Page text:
Setting Up Dates With Death?
In this short interview Horst Eidenmüller, Professor of Commercial Law, tells us about his recent paper published by Marquette Sports Law Review in 2019 - Setting Up Dates With Death? The Law and Economics of Extreme Sports Sponsoring in a Comparative Perspective.
- What was the problem that you were looking to address? What was the existing wisdom at the time?
I am interested in serious accidents or deaths of extreme sports athletes and in the role and potential responsibility of sponsors and the media in this context.
Every day, athletes die when practising extreme sports such as BASE jumping or free solo climbing. Most of these athletes are sponsored. Many are young and inexperienced, some are minors. Hence, “excess deaths” of extreme sports athletes are a serious societal problem.
Do the sponsors and the media push these athletes to take unreasonable risks? Specifically, are sponsors contractually incentivising athletes to take such risks, and does the media facilitate unreasonable risk-taking? Could the current contractual practice be improved? Should athletes be protected by mandatory rules in contract, tort or employment law?
Nobody had investigated these questions before.
- How did you make your argument?
The extreme sports sponsoring practice is secretive. I conducted more than 40 structured interviews with athletes about their sponsorship contracts in 2018. As a result, I was able to base my analyses on an up-to-date and unique account of the contract practice regarding extreme sports sponsoring worldwide.
I applied findings from cognitive psychology on risk-taking and from applied game theory and economics on negotiation management to assess this practice and suggested ways to improve it, including by way of mandatory rules in contract, tort and employment law.
- What was your argument?
The main findings of my research can be summarised as follows:
First, extreme sports sponsoring contracts are currently unbalanced. Risks and rewards are unbundled—while the athletes bear almost all the risks, the sponsor firms reap almost all of the rewards. Moreover, the available evidence suggests that the current practice incentivises athletes to take unreasonable risks, and, based on athletes’ preferences, there are ways to significantly increase the cooperative surplus compared to the status quo. In particular, sponsor firms could arrange for comprehensive health, disability and life insurance for the benefit of athletes and their families—at little cost to firms and with a significant positive effect on athletes’ welfare. Firms could establish systematic counselling, coaching and training programs for athletes, and they could move away from bonus-based compensation schemes.
Second, sponsor firms should face increased duties of care vis-à-vis young and/or inexperienced athletes. These athletes, in particular, are prone to “inefficient risk-taking”. Depending on the factual circumstances of the individual case, these duties may include enhanced counselling, coaching and safety training, as already mentioned. They may also require firms to refrain from subjecting young or inexperienced athletes to extremely high-powered financial incentives (bonus schemes) that encourage inappropriate risk-taking.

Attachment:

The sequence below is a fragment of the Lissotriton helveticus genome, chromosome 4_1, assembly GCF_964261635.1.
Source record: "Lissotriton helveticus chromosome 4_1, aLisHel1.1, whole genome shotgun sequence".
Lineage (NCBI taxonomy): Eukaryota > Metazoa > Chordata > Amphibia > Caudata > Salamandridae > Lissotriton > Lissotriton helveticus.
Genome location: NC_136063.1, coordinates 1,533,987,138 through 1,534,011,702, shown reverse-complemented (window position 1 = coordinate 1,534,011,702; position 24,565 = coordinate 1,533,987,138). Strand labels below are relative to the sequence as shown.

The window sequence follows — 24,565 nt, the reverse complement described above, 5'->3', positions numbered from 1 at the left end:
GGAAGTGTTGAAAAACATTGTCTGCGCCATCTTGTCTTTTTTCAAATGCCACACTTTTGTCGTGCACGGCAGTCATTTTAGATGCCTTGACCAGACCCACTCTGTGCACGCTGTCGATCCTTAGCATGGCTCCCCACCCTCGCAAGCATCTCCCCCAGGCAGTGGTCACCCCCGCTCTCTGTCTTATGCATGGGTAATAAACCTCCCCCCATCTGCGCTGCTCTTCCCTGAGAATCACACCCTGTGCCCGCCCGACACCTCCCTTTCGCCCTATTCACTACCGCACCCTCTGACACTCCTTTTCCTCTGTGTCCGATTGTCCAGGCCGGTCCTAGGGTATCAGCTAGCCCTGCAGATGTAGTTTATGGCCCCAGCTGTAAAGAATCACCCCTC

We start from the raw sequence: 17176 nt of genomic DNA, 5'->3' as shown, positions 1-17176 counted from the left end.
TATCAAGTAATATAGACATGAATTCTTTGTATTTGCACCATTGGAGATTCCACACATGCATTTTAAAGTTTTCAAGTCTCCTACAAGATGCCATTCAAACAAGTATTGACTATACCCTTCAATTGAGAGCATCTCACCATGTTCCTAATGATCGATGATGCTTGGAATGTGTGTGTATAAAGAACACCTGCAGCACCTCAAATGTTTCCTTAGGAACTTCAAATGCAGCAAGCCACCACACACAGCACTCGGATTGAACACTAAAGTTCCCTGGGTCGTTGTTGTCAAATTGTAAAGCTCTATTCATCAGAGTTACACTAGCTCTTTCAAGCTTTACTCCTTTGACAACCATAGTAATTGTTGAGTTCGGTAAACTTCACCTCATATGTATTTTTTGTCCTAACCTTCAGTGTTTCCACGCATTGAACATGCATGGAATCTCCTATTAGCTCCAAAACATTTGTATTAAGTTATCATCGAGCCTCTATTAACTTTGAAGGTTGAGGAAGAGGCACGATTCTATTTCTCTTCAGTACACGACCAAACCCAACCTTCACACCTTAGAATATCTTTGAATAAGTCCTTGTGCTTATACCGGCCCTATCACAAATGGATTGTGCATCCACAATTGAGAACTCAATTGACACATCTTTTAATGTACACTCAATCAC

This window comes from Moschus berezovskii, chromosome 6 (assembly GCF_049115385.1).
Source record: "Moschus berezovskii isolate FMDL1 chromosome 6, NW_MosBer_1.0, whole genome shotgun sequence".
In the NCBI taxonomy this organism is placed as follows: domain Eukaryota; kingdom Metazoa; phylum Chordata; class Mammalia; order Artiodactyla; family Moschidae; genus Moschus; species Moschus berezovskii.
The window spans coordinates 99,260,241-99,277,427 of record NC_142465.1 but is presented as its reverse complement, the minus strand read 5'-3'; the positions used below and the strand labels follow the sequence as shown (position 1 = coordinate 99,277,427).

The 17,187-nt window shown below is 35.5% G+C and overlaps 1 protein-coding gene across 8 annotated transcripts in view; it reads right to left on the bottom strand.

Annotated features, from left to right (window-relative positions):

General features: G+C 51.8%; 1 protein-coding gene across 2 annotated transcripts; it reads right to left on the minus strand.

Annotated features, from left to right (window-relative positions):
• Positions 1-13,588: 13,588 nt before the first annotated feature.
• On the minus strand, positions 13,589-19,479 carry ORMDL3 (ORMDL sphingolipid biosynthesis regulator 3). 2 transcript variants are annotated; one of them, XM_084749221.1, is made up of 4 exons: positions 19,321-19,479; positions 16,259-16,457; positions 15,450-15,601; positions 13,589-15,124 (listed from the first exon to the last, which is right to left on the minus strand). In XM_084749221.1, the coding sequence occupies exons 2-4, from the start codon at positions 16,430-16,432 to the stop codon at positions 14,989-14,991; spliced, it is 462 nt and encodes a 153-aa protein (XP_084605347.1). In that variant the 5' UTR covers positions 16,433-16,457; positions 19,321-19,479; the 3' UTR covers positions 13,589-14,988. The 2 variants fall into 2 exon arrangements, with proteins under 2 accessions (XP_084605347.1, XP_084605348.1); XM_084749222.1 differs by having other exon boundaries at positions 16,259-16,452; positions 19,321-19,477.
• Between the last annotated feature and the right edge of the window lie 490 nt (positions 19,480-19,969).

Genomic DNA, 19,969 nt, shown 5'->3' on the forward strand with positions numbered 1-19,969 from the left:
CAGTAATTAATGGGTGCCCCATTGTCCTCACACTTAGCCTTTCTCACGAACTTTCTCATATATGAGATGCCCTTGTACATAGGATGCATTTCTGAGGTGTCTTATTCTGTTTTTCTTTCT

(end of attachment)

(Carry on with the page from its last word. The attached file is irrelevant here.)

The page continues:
Third, sponsors also should face increased duties of care if they are involved in or influence the organisation of extreme sports events or control the premises/facilities on which such events take place.
Fourth, currently, sponsored athletes are treated by sponsors as independent contractors. Depending on the facts of each individual case and the applicable legal standard to delineate independent contractors from employees, this may or may not be correct. I suggest that courts should give more weight to economic (in)dependency as a relevant standard in addition to control exercised by sponsor firms when assessing whether a sponsored athlete is an employee. Further, even if an athlete cannot be characterised as an employee of a particular sponsor, the level of control exercised by that sponsor and the athlete’s economic dependency on it are factors that should weigh in on the sponsor’s duties of care under contract and/or tort law, creating a more finely tuned regulatory system than the dichotomy of independent contractor and employee suggests.
- Why is this research important?
My research is important because it addresses an important societal problem: unnecessary deaths of extreme sports athletes, especially of young and inexperienced athletes. For the first time, the interaction of athletes’ decision-making, contractual obligations of athletes vis-à-vis sponsors and the media has been systematically investigated, unearthing key insights into desirable changes regarding contracting practice and sensible forms of legal intervention by way of mandatory rules.
The results of the research demonstrate important limits to freedom of contract with respect to a particular type of commercial contract, i.e. sponsoring agreements. They suggest ways to improve the current contracting practice and introduce doctrinal tools to intervene with mandatory rules in contract, tort and employment law to protect athletes' interests. Media representatives should reconsider their current role as facilitators of unreasonable risk-taking by athletes and adjust routines and practices.
The insights of my research could be used to study (extreme) risk-taking in other areas, for example, risk-taking by corporate executives. The current practice of high-powered incentives in the form of stock options and similar contractual arrangements could incentivise unreasonable risk-taking and should be reconsidered.